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How can Israel help in India's Covid crisis?


How can Israel help in India's Covid crisis?

India is in crisis, and it’s time for countries to help more than just sending boxes

James Spiro | 12:41  04.05.2021
As hospitals are filling up and thousands of people are running out of oxygen, India has entered a crisis mode with its response to Covid-19. The private sector is struggling to match the needs of the public, Prime Minister Narendra Modi has lost his once-untouchable credit, and countries around the world are lining up to help the country suffering from a devastating wave of the pandemic that is utterly destroying lives and communities. Israel, as in most cases, is one of them.

“I think we can help them a lot and we have the undertaking and moral obligation to do so,” shared Benjamin Grossman, a partner at Amit, Pollak, Matalon & Co. (APM) law firm who also manages the Indian Partnership Program within the firm. “When we say help, it’s not by donating money, I mean to help them to take this crisis and leverage it to a new level of healthier independence.”

Israel can send more than just boxes of aid as the crisis in India continues. Photo: Shutterstock Israel can send more than just boxes of aid as the crisis in India continues. Photo: Shutterstock Israel can send more than just boxes of aid as the crisis in India continues. Photo: Shutterstock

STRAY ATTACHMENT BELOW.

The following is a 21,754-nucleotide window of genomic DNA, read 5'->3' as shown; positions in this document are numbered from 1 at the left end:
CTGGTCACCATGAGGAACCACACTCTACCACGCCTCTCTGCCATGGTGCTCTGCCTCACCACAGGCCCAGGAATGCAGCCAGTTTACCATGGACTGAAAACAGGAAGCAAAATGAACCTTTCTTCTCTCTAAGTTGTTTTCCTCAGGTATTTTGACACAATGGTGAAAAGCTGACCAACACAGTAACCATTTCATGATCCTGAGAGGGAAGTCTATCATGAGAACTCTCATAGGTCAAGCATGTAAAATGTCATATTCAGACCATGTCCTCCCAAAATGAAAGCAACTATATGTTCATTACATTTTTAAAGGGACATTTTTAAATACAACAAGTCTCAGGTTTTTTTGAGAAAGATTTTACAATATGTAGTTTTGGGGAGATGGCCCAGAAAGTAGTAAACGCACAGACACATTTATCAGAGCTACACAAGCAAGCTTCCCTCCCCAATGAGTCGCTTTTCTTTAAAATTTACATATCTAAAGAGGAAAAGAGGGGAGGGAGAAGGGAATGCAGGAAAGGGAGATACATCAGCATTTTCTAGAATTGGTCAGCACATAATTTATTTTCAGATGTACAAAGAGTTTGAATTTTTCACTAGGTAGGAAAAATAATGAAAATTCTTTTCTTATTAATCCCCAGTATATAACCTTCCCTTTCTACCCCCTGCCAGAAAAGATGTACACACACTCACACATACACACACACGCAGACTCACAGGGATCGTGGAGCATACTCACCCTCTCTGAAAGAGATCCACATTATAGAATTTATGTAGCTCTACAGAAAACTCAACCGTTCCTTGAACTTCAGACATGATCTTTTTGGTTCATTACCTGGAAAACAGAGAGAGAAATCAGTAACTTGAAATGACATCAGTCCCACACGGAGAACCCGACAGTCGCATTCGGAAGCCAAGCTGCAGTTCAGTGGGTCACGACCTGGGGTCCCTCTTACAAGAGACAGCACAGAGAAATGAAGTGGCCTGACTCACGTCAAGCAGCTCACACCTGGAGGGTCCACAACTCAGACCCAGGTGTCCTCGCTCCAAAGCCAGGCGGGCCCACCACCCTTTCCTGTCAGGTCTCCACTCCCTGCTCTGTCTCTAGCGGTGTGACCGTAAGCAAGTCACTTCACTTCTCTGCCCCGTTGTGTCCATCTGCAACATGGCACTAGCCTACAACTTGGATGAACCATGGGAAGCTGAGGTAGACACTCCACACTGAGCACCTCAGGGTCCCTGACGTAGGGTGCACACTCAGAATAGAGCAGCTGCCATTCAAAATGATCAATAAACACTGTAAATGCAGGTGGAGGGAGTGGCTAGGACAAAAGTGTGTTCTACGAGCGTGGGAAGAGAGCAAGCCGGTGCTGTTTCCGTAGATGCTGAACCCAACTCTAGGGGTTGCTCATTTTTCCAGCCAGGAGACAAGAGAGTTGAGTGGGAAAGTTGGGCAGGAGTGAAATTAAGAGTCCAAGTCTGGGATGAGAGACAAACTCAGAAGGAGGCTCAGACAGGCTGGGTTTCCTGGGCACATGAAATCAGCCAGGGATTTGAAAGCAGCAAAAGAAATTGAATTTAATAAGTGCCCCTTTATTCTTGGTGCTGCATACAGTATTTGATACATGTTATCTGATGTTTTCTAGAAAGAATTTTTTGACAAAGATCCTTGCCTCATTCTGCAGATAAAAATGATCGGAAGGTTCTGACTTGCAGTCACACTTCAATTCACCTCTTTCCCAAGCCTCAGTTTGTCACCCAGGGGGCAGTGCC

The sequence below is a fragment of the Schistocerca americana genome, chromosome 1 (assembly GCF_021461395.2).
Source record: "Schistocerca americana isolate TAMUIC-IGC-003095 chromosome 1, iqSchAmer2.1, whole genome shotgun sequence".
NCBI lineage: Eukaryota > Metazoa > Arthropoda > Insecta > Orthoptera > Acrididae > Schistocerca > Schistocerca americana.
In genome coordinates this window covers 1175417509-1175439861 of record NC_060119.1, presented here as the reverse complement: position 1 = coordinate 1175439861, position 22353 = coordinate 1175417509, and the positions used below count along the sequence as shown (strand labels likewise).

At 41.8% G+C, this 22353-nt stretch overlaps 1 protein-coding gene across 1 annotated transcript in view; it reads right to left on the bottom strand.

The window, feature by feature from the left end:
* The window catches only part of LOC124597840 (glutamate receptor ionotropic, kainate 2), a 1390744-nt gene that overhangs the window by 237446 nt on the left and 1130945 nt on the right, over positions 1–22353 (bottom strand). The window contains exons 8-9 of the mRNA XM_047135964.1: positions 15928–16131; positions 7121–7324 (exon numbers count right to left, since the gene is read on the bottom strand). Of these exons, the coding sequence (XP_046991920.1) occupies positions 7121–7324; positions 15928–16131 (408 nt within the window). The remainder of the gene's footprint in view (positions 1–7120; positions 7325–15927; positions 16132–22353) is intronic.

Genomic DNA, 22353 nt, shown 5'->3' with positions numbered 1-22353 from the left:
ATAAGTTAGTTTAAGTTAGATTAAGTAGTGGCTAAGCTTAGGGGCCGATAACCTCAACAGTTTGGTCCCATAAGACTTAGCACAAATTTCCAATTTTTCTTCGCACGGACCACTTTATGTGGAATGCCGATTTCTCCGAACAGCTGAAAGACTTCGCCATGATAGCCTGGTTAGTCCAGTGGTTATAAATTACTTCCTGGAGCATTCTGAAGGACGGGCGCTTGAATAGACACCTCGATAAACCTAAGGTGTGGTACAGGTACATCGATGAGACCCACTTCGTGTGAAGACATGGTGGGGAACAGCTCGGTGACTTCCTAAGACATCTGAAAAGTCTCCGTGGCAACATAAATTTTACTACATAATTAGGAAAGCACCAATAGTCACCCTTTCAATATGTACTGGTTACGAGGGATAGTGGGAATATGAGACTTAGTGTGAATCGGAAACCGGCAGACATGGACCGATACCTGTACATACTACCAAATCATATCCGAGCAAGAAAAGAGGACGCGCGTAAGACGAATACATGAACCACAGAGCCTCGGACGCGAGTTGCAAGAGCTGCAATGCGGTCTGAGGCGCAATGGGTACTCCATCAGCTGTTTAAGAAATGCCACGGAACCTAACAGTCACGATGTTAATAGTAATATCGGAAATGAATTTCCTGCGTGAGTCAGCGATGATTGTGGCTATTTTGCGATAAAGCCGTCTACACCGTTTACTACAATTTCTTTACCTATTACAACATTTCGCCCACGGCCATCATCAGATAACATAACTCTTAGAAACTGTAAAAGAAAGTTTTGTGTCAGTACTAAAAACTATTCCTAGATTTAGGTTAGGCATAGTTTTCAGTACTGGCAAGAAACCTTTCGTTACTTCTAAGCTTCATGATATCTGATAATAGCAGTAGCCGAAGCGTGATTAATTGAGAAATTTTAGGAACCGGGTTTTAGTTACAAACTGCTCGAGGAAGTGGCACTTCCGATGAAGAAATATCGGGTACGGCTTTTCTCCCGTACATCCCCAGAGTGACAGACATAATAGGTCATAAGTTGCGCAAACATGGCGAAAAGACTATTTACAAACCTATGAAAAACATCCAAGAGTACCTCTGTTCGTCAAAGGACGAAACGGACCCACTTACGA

India has recorded more than 20 million confirmed cases of Covid-19 in the country, with a total of 222,000 dying from the virus. Delhi has called for army intervention to help with the fallout of the second wave that is crowding hospitals and oxygen shortages. It is expected that many of these numbers are underreported as the country also responds to a poorly executed vaccination rollout - just 2% of the population currently has received a second shot.

Before the pandemic, Grossman would travel to India roughly twice a month. After taking a year’s break in between March 2020 and March 2021, he visited a few of his connections there before being told to return home. In the two months since his last visit, many of his friends have died. In the last few weeks following the fallout in the state, countries have been sharing their vaccines, sending oxygen, and other hardware equipment. According to Grossman, Israel can provide a lot more assistance in the form of technology and startup spirit - some of the country’s greatest exports.

“Israel is very good in technology, in health technology, what we always sell is not a product because we are not cheap in production, but we are selling technology and capabilities,” he continued. “This is what we can bring to India. We can share it with them, make it accessible to them… What we learned in February 2020 until now, it’s something the Indians will have to use from now on.”

Israel is also sending emergency medical aid to India as it battles the world’s largest current outbreak of Covid-19. However, the crisis is far from over. Even with planes of equipment, the logistical nightmare of distributing assistance to more than one billion citizens who live mainly in rural areas remains unsolved. Grossman believes that most Indians will never see a doctor throughout their lives, not because they are averse to the visits but because they simply do not have access to medical physicians.